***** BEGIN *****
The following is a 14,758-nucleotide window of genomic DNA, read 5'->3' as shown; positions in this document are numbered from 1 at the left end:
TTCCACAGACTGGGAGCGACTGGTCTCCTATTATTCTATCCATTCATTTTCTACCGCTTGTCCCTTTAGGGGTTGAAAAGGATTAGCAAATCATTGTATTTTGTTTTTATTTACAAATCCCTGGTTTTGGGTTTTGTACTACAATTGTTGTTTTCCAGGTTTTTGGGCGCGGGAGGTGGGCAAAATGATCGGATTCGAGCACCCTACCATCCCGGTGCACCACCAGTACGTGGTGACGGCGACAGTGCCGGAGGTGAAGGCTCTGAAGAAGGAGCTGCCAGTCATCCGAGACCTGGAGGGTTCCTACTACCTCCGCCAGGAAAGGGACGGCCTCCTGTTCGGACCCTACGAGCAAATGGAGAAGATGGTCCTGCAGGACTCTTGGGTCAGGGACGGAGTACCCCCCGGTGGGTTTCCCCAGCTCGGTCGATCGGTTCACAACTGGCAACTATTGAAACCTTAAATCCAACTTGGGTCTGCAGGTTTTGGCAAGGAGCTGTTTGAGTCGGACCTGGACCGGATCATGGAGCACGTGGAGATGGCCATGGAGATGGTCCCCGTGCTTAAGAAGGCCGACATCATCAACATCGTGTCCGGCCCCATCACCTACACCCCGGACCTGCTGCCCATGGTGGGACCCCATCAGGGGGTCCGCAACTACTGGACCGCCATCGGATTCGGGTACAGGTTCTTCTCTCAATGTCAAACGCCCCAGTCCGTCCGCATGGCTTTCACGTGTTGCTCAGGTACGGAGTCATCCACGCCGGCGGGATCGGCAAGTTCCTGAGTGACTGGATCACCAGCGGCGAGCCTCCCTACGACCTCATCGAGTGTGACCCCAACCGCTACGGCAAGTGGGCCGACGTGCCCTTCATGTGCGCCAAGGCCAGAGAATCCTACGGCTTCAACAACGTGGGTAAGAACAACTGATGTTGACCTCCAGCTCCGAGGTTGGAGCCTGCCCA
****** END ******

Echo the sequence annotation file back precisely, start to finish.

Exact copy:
The following is a 14,758-nucleotide window of genomic DNA, read 5'->3' as shown; positions in this document are numbered from 1 at the left end:
TTCCACAGACTGGGAGCGACTGGTCTCCTATTATTCTATCCATTCATTTTCTACCGCTTGTCCCTTTAGGGGTTGAAAAGGATTAGCAAATCATTGTATTTTGTTTTTATTTACAAATCCCTGGTTTTGGGTTTTGTACTACAATTGTTGTTTTCCAGGTTTTTGGGCGCGGGAGGTGGGCAAAATGATCGGATTCGAGCACCCTACCATCCCGGTGCACCACCAGTACGTGGTGACGGCGACAGTGCCGGAGGTGAAGGCTCTGAAGAAGGAGCTGCCAGTCATCCGAGACCTGGAGGGTTCCTACTACCTCCGCCAGGAAAGGGACGGCCTCCTGTTCGGACCCTACGAGCAAATGGAGAAGATGGTCCTGCAGGACTCTTGGGTCAGGGACGGAGTACCCCCCGGTGGGTTTCCCCAGCTCGGTCGATCGGTTCACAACTGGCAACTATTGAAACCTTAAATCCAACTTGGGTCTGCAGGTTTTGGCAAGGAGCTGTTTGAGTCGGACCTGGACCGGATCATGGAGCACGTGGAGATGGCCATGGAGATGGTCCCCGTGCTTAAGAAGGCCGACATCATCAACATCGTGTCCGGCCCCATCACCTACACCCCGGACCTGCTGCCCATGGTGGGACCCCATCAGGGGGTCCGCAACTACTGGACCGCCATCGGATTCGGGTACAGGTTCTTCTCTCAATGTCAAACGCCCCAGTCCGTCCGCATGGCTTTCACGTGTTGCTCAGGTACGGAGTCATCCACGCCGGCGGGATCGGCAAGTTCCTGAGTGACTGGATCACCAGCGGCGAGCCTCCCTACGACCTCATCGAGTGTGACCCCAACCGCTACGGCAAGTGGGCCGACGTGCCCTTCATGTGCGCCAAGGCCAGAGAATCCTACGGCTTCAACAACGTGGGTAAGAACAACTGATGTTGACCTCCAGCTCCGAGGTTGGAGCCTGCCCA